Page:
(1986) Johnathan Potts, James Lukie, Cynthia Kereluk, Christine Manning, Johnathan Knapp.....Serial killer terrorizes the city and the cops suspect a cabbie (Potts) of being the culprit. Shoe-string budget, but a surprisingly well done drama. Lukie isn't bad as the terminally ill psycho, though most of the other performances are pretty weak. Filmed on video. An Emmeritus-CHCH production. sc: Lloyd Chelsey.

BOLLYWOOD / HOLLYWOOD * * 1/2  setting: Ont.
(2003) Rahul Khanna, Lisa Ray, Moushumi Chatterjee, Dina Pathak, Ranjit Chowdhry, Kulbushan Kharbanda, Jessica Pare.....To appease his family, and so they will let his younger sister get married, a wealthy Indo-Canadian (Khanna) hires an escort (Ray) to pretend to be both his fiancé, and Indian. Romantic- comedy starts out well, with a nicely flamboyant premise and humour that runs from low-key to absurdist. But it runs out of steam -- and plot complications -- before the end. And even some of the existing plot twists aren't clearly articulated. Indian actor Khanna is an ingratiating protagonist, Ray appealing enough, and Chowdhry steals a few scenes as the loyal chauffeur, making for a movie that can be pleasant...but falls short of the initial promise. Some of the dialogue is hard to make out, as well, partly because of some strong Indian accents, but mainly because of an, at times, muddy sound mix. The movie is meant to be a tongue-in-cheek homage to larger-than-life Indian (Bollywood) and American (Hollywood) movies, meaning some of the in-jokes might be lost on those unfamiliar with Bollywood films (the catchy musical numbers are part of that homage). But it's a shame when you realize that one of the only times a Canadian filmmaker would do such a blatantly "high concept" audience-friendly as a joke on other -- successful -- film industries! Prominently billed Parre has a small part as the hero's first, non-Indian girlfriend. sc./dir: Deepa Mehta. 105 min.

(2012-2013)   * * * 1/2  Meg Tilly ("Lorna Corbett"), Jodi Balfour ("Gladys Witham"), Ali Liebert ("Betty McRae"), Charlotte Hegele ("Kate Andrews"), Lisa Norton ("Edith McAllum"), Anastasia Phillips ("Vera Burr"), Antonio Cupo ("Mario"), Richard Fitzpatrick ("Harold Atkins"), Peter Outerbridge ("Bob Corbett"), Sebastian Pigott ("James") (1st), James McGowan ("Rollie Witham"), Kate Hening ("Adele Witham"), Jim Codrington, others.....Period drama about the women on the Canadian homefront during W.W. II -- specifically those working at a bomb factory (essentially the unsung soldiers of the war). Tilly plays the stern supervisor of the crew. Balfour a progressive feminist rich girl, determined to do her part on the (sometimes dangerous) munitions floor...even against her estranged parents' wishes (McGowan and Hening). Liebert the butch, closeted lesbian. Hegele the guileless country mouse hiding from her domineering, Fundamentalist family. Phillips the good-time-girl having to adjust after a disfiguring accident. Norton a mother who learns her husband has been killed overseas. Cupo the hunky womanizer with a heart...dealing with his own ostracization because of his Italian ancestry (since the country was at war with Italy). Fitzpatrick the callous supervisor of the plant (though later becoming more gruff-with-a-heart). Outerbridge "Lorna"'s embittered wheelchair-confined husband, and war objector; Pigott "Gladys"'s American-born fiancee; Codrington a black factory worker who introduces the musical "Kate" to the Blues. The first season (of six episodes) was originally billed as a "mini-series", but like with a lot of modern series that was just a mercenary marketing ploy -- clearly it was intended as an on-going series all along...fortunately strong ratings insured a second season.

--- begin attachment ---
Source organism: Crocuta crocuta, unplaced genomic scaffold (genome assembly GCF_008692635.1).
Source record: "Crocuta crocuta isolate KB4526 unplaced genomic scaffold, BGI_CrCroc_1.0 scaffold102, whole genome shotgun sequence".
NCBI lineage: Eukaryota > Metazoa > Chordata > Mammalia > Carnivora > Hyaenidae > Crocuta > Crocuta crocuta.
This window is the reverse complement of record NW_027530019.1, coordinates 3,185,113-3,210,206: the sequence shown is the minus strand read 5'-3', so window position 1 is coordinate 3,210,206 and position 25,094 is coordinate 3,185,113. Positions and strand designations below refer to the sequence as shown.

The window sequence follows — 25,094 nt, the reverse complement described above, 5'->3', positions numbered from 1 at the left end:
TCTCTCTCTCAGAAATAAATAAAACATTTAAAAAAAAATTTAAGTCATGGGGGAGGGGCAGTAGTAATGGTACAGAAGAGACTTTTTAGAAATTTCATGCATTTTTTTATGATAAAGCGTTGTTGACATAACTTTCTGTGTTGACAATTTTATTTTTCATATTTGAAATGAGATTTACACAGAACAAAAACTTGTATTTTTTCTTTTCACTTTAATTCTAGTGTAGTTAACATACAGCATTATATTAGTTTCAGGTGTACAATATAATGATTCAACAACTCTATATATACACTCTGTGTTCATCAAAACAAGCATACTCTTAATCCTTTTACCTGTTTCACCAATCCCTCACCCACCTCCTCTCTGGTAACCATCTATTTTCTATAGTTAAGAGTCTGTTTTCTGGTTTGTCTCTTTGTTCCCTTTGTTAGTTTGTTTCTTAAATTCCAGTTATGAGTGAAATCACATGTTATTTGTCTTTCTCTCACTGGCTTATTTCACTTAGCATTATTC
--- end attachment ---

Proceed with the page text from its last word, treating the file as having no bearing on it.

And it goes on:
This TV series was arguably inspired a bit by the rash of American period series ("Mad Men", "Pan Am", "Boardwalk Empire", etc.), though was unapologetically Canadian in setting and themes (quite unusual for broadcaster Global) and evoked a little the kind of Douglas Bowie penned productions the CBC used to produce all the time, mixed with a bit of a pastel look that, in a way, evoked 1970s filmed-on-video historical dramas made for the BBC and the CBC. By focusing on the women of the era, it carves out its own niche of the "period drama" genre (without ignoring the male characters) and assembles a nice collection of disparate characters, with different motives, personalities and backgrounds. It started out a bit uneven, maybe focusing too much on the sexism of the era (rendering all the men as sexist pigs, making them cartoony and one note -- though perhaps equally troubling was a suspicion the writers didn't realize just how obnoxious and boorish they were by modern standards, sometimes wanting us to sympathize with guys who were just, well, gross). the episodes progressed, the rough edges were quickly sanded down, most of the characters (female and male alike) given shading and nuance so that you could genuinely get interested in and caught up in their trials and dilemmas. And unlike some series, they didn't let a sense of well-intentioned earnestness get in the way of telling what is, first and foremost, a pulpy soap opera, with illicit affairs and melodrama, generally working "issues" naturally and organically into the narrative (from sexism, to racism, to profiteering). Tilly's character initially starts out as rather dour and unsympathetic, but becomes more sympathetic as her character's story is filled in -- Tilly had basically dropped out of acting for a decade and a half to raise a family, with this her first major role (after a few minor guest appearances and stage plays) in years and she's a far cry from her Hollywood ingenue days, settling comfortably into middle-age...and, darn it, it is good to see her back on the screen! And relative newcomer Balfour is quite effective as arguably the nominal lead (and the most "modern"-thinking of the characters). But it's an ensemble, and all the performances are effective.